The last three expeditions (FT5ZM, FT4TA and FT4JA) are those known to the current authorities. Beyond the amateur radio community, their success has been recognized by the TAAF. This point is extremely important in many aspects and has systematically conditioned the validation of the next expedition. The impression left by these projects is unanimously very positive. Our professionalism, our ability to respect the rules, and finally our ability to bring elements beyond the “radio” aspect were evaluated. For this last point, we collaborated with schools and generated exciting exchanges with the students and their teachers, communicated massively through different media on the islands, their history / geography, put together beautiful philatelic activities, put forward the work and the missions of the TAAF in the four corners of the world through articles and conferences organized on several continents. We have also shown our full potential to conduct expeditions in total respect of the host territories, and this is undoubtedly the most important.
Based on these experiences and the very good relationship with the TAAF, we worked in parallel on two new destinations as soon as we returned from Juan de Nova: Grande Glorieuse Island (FT/G) and Crozet (FT/W). Quickly, we were faced with the risk of collision with antennas for bird populations, as well as the difficulty of verifying the respect of bio-protection measures around our projects. These risks were part of our specifications during our previous operations, and each time we showed our common ability to find appropriate solutions, our team often going beyond the conditions imposed.
A new evaluation was conducted for over a year to propose new technical, logistical and organizational solutions to bring these subjects under control. Numerous research projects, supported by several notes from expert scientists, have ruled out the risk presented by our modest antennas on the bird populations of these territories. Passionate about our islands for decades, we are the first to pay special attention to the protection of fauna and flora and it seems clear to us that our projects are completely respectful of these territories and their biodiversity.
Despite the research work done, the innovative solutions proposed, and a complete and documented dossier, our requests were rejected. The arguments put forward focus on the danger posed by our antennas for the bird population and the risk of introduction of new species during our landing. Despite our work to demonstrate that these elements are controlled and in no way invalidate our activities, it is the precautionary principle that is privileged for the moment. The logic remains to say that if there is no project then there is no risk. Unfortunately, amateur radio expeditions are not part of the core activities and priorities.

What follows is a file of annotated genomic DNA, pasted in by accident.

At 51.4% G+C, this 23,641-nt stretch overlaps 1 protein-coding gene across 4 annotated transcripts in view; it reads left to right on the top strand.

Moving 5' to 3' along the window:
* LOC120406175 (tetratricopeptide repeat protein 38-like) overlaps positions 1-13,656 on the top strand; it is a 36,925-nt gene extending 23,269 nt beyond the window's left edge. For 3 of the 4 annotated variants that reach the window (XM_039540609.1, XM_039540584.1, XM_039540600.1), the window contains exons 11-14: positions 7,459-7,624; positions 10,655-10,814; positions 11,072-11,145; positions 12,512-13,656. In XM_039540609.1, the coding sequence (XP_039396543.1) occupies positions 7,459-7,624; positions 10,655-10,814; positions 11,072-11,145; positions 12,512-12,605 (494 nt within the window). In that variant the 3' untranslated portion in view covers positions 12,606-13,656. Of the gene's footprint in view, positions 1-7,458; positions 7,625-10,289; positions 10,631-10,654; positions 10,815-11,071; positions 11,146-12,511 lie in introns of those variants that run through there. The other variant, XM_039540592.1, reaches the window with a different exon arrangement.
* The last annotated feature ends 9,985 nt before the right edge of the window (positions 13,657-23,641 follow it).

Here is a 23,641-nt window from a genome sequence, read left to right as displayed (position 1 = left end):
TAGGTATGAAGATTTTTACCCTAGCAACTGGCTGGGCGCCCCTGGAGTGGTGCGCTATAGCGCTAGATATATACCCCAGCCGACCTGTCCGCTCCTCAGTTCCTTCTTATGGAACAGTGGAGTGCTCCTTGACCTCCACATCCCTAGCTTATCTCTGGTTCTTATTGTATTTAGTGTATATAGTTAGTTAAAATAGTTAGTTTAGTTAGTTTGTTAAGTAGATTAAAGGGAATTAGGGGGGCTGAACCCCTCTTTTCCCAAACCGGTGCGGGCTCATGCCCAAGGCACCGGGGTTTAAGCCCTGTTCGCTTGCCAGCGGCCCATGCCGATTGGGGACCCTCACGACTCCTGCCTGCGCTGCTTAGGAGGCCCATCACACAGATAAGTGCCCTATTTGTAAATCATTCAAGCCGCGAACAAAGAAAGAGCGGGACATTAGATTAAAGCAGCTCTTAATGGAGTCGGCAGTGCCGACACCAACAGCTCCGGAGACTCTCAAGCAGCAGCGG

Of course, we acknowledge the position of the authorities in charge who undoubtedly rely on the expertise of their various departments. Let’s hope that the months or years ahead will allow us, through dialogue, to find compromises and propose new projects on a win-win basis as it has been the case so far.
To this day, the frustration is of course great as we worked hard countless hours. However, we will continue in a professional manner to deal with our interlocutors. We will continue our research to improve our solutions and make them even more compatible with the constraints imposed so far. Radio amateurs have had the chance to accompany and participate in the life of the bases for more than 60 years. We are therefore convinced of our legitimacy in the Scattered and Southern Territories, as well as in the ability of the TAAF to maintain a framework for our activity.
Many of you send me emails asking “when will Crozet take place? ” or ” when will Glorioso take place?”. Let’s hope that this communiqué is going to give you a better idea of our current projects. My goal is not to exchange ideas. No need to contact me to ask me more questions or give me your opinion, I may not have time to answer you.
It is also not a communiqué to tell you not to try to propose an alternative project to the competent authorities. As of today the chances of moving forward are slim. The administration has already received a number of cases in recent years, more or less serious, and I personally think that has made things more confusing and has not made our case.
I imagine that many will be disappointed with this information. We definitely are too. But we want to remain very positive and above all satisfied with the projects carried out towards Tromelin and Juan de Nova. We are aware of the privilege we have had. The work done with the various TAAF services to date has been fascinating. We have met people who live their missions with a passion and it is with great pleasure that we will perhaps work with them again in the future; it is our dearest wish.
For the time being, patience is the keyword…
73’s de Seb-F5UFX